Rubio Hold 2nd in Latest Batch of Polls; Impact of Debate Performance Remains to be Seen
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2016 Presidential Election Map

This isn't a popularity contest™

It will take 270 electoral votes to win the 2016 presidential election. Click states on this interactive map to create your own 2016 election forecast. Create a specific match-up by clicking the party and/or names above the electoral vote counter. Use Map Options to create a map with more detailed ratings (e.g., safe, likely, leaning). Use the buttons below the map to share your forecast or embed it into a web page.

Map Features | Map Library | Pundit Forecasts | Historical Elections Timeline | 3rd Party Interactive Map
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Split Electoral Votes
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NE 3 1 1
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To create a specific 2016 match-up, click the displayed names by the electoral vote totals.


Rubio Hold 2nd in Latest Batch of Polls; Impact of Debate Performance Remains to be Seen

New Hampshire Polling Update

Despite variability across individual polls, Trump and Sanders retain double-digit leads heading into the final weekend before the nation's first primary

New Hampshire Weather Tuesday Could Hurt Rubio, Benefit Trump and Cruz

A snowstorm targeting coastal areas could disproportionately affect turnout in areas most receptive to the message of Rubio and other establishment candidates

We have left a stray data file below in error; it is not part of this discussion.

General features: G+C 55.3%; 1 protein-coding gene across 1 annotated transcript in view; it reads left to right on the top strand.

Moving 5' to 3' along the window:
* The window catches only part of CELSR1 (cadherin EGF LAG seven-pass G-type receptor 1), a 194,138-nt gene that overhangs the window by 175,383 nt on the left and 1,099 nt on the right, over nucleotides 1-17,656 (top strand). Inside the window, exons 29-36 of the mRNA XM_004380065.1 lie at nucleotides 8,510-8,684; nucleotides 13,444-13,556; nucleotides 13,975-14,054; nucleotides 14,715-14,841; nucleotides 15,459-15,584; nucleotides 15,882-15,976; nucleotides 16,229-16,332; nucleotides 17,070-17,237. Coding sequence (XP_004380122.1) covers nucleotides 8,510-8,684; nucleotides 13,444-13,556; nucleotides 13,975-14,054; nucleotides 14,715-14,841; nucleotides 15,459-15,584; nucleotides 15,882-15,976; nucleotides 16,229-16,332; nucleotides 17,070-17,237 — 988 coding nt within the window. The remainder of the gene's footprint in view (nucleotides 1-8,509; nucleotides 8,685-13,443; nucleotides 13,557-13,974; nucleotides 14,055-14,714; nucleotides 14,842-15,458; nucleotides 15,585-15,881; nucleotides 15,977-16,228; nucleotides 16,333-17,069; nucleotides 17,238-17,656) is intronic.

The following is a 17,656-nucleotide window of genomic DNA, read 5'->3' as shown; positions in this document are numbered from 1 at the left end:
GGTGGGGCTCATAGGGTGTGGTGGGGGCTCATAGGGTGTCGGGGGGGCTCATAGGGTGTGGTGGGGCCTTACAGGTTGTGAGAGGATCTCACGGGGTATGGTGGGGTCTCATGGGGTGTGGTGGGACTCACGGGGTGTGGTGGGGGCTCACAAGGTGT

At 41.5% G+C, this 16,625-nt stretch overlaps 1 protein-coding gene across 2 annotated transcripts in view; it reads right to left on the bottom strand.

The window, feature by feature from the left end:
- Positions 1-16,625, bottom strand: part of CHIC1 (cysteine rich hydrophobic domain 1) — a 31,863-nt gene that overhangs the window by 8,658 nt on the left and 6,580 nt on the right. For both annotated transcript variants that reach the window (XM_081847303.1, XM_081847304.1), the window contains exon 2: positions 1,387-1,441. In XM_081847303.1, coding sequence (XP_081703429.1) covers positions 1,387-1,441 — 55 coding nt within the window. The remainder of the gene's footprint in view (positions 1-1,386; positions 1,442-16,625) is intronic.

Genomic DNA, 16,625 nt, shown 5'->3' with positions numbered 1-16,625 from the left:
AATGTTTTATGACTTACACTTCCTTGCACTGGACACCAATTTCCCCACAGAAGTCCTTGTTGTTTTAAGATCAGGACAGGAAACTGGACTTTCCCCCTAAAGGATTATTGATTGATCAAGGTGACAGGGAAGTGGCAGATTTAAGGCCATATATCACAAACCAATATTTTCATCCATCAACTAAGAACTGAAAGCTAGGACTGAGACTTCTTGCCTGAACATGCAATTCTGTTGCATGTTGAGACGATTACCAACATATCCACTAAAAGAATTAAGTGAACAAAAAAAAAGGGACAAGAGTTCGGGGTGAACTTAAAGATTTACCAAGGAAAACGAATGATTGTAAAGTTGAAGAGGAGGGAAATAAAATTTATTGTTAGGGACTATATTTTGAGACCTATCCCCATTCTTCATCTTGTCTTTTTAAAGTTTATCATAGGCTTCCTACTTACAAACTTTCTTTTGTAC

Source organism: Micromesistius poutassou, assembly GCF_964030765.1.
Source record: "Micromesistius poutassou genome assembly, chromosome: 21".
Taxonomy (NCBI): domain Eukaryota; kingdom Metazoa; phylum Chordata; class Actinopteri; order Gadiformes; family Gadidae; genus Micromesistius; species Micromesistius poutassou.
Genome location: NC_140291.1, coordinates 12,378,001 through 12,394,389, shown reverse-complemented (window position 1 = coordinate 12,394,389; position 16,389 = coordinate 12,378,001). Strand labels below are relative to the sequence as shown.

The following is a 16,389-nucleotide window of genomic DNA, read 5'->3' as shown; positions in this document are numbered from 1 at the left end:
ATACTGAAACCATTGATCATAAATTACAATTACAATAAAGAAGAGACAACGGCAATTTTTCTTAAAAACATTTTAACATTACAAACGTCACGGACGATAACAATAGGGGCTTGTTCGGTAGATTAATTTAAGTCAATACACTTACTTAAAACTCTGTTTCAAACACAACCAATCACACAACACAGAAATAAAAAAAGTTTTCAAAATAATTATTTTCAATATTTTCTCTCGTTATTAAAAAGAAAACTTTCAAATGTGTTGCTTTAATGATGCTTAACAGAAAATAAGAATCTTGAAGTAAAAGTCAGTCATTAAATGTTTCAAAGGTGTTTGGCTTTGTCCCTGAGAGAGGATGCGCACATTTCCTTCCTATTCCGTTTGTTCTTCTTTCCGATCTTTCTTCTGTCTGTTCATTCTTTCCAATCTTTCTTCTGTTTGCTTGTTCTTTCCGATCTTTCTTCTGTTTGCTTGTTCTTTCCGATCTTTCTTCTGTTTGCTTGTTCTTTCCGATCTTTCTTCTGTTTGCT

UMass Lowell New Hampshire Tracking Poll: Trump, Sanders Lead; Rubio Gaining

Today is the fourth consecutive day this tracking poll has been released; most of today's fieldwork post-Iowa

Rick Santorum Ends Presidential Bid; Second Candidate to Leave the Race Today

The former Pennsylvania Senator follows Kentucky Governor Rand Paul in Leaving the 2016 Race Today

About this Site is an interactive Electoral College map for 2016 and a history of Presidential elections in the United States. Since electoral votes are generally allocated on an "all or none" basis by state, the election of a U.S President is about winning the popular vote in enough states to achieve 270 electoral votes, a majority of the 538 that are available. It is not about getting the most overall popular votes, as we saw in the 2000 election, when the electoral vote winner (Bush) and the popular vote winner (Gore) were different.
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